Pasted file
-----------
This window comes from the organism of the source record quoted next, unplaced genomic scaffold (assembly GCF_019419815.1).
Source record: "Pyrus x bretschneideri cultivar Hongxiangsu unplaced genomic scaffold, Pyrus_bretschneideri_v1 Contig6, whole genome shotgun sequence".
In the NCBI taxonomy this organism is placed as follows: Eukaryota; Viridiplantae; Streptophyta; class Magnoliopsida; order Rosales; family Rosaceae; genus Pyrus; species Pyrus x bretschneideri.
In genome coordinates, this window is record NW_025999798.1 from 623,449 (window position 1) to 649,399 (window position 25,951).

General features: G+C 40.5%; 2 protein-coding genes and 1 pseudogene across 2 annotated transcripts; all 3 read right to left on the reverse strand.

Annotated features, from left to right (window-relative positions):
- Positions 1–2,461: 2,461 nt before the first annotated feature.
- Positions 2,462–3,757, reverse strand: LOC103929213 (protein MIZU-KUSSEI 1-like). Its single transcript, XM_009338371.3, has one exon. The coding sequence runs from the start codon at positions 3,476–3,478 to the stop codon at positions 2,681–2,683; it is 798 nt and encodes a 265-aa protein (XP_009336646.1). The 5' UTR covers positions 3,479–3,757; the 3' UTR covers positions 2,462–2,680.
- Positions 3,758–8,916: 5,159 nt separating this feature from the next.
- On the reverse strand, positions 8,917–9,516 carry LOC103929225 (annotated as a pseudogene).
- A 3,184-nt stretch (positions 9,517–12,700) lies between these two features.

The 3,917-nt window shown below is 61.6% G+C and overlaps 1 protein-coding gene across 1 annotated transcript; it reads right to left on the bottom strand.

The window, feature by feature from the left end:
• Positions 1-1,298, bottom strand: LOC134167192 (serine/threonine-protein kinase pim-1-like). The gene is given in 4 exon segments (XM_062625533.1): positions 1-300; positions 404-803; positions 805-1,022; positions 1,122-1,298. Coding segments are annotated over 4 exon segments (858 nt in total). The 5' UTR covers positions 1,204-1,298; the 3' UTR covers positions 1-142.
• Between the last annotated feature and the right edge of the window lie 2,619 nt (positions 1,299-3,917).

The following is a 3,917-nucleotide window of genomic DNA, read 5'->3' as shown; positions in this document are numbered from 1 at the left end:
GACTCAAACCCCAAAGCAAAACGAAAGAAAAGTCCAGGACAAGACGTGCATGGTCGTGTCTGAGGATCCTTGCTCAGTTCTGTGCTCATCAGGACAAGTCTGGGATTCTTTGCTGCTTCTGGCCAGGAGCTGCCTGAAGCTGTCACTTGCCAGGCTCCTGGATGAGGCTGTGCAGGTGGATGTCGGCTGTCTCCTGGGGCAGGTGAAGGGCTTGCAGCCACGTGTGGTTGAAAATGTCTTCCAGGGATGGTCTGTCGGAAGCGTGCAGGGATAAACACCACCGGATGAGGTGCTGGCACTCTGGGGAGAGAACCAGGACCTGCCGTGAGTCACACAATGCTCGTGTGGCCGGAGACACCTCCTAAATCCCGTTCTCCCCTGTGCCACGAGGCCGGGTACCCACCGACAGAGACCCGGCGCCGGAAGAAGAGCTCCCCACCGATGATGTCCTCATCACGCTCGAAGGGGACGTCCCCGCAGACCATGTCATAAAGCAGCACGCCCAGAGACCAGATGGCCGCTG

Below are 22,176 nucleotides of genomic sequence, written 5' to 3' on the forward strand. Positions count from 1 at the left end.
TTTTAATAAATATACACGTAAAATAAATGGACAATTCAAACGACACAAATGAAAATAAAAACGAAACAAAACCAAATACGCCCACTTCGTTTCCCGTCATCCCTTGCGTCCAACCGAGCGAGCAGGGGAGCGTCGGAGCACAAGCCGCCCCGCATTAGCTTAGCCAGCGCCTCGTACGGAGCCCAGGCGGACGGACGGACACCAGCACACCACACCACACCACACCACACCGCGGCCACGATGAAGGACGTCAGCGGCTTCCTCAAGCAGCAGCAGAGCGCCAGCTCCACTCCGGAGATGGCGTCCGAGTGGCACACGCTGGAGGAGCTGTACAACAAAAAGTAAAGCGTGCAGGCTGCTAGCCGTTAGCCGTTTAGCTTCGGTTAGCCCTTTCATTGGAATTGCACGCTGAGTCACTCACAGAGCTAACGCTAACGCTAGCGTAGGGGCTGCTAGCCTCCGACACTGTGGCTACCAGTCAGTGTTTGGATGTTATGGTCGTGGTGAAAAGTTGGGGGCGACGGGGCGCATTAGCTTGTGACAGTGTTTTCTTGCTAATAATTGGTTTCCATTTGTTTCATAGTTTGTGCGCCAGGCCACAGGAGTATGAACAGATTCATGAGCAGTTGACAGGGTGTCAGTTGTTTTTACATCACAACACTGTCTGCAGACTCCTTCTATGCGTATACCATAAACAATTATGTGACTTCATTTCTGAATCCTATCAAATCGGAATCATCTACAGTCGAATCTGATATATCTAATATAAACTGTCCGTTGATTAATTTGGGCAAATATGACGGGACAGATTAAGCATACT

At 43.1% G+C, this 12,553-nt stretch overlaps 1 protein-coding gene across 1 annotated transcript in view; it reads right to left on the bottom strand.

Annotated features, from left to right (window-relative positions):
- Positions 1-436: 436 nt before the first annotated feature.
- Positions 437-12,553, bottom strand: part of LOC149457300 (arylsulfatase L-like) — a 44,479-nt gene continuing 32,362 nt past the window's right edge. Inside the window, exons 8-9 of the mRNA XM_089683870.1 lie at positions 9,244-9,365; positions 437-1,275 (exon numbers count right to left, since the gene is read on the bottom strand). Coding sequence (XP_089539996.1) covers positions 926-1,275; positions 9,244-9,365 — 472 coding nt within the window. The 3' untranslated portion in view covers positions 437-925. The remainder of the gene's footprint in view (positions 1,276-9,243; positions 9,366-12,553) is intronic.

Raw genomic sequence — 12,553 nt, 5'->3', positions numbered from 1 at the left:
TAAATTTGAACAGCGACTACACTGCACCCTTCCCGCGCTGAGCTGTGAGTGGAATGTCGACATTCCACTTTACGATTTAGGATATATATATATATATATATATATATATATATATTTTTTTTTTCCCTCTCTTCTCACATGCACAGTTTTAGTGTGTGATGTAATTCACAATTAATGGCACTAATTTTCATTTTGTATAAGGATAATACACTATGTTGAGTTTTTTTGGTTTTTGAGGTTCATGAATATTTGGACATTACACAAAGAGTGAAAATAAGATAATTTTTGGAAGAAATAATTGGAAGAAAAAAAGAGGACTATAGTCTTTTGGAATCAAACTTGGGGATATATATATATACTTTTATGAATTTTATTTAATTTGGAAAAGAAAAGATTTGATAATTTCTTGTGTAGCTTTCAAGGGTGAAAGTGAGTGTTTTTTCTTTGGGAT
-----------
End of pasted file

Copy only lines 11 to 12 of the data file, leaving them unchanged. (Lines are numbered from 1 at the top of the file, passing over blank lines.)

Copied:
- A 3,184-nt stretch (positions 9,517–12,700) lies between these two features.

The 3,917-nt window shown below is 61.6% G+C and overlaps 1 protein-coding gene across 1 annotated transcript; it reads right to left on the bottom strand.